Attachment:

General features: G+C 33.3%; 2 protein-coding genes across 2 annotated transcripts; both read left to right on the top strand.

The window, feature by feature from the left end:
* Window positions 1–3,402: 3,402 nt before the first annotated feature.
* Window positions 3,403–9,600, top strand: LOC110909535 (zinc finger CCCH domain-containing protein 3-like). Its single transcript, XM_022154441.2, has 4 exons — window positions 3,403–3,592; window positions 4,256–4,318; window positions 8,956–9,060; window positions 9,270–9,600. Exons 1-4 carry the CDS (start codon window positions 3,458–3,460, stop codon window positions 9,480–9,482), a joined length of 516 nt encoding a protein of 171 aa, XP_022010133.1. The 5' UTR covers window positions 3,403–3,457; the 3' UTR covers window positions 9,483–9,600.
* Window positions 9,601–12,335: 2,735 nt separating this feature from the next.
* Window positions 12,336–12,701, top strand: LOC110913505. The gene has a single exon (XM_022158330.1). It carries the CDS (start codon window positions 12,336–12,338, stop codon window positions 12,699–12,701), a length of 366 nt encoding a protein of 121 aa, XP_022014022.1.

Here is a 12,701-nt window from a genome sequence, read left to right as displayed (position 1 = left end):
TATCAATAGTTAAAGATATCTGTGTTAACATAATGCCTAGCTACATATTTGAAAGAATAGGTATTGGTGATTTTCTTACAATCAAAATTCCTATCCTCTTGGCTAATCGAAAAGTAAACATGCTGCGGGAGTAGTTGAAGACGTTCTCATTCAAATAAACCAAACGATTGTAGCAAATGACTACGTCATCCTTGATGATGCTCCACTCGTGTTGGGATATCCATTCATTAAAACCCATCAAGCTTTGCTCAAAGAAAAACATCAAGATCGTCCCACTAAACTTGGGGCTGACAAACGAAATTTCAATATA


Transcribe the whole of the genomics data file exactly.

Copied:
General features: G+C 33.3%; 2 protein-coding genes across 2 annotated transcripts; both read left to right on the top strand.

The window, feature by feature from the left end:
* Window positions 1–3,402: 3,402 nt before the first annotated feature.
* Window positions 3,403–9,600, top strand: LOC110909535 (zinc finger CCCH domain-containing protein 3-like). Its single transcript, XM_022154441.2, has 4 exons — window positions 3,403–3,592; window positions 4,256–4,318; window positions 8,956–9,060; window positions 9,270–9,600. Exons 1-4 carry the CDS (start codon window positions 3,458–3,460, stop codon window positions 9,480–9,482), a joined length of 516 nt encoding a protein of 171 aa, XP_022010133.1. The 5' UTR covers window positions 3,403–3,457; the 3' UTR covers window positions 9,483–9,600.
* Window positions 9,601–12,335: 2,735 nt separating this feature from the next.
* Window positions 12,336–12,701, top strand: LOC110913505. The gene has a single exon (XM_022158330.1). It carries the CDS (start codon window positions 12,336–12,338, stop codon window positions 12,699–12,701), a length of 366 nt encoding a protein of 121 aa, XP_022014022.1.

Here is a 12,701-nt window from a genome sequence, read left to right as displayed (position 1 = left end):
TATCAATAGTTAAAGATATCTGTGTTAACATAATGCCTAGCTACATATTTGAAAGAATAGGTATTGGTGATTTTCTTACAATCAAAATTCCTATCCTCTTGGCTAATCGAAAAGTAAACATGCTGCGGGAGTAGTTGAAGACGTTCTCATTCAAATAAACCAAACGATTGTAGCAAATGACTACGTCATCCTTGATGATGCTCCACTCGTGTTGGGATATCCATTCATTAAAACCCATCAAGCTTTGCTCAAAGAAAAACATCAAGATCGTCCCACTAAACTTGGGGCTGACAAACGAAATTTCAATATA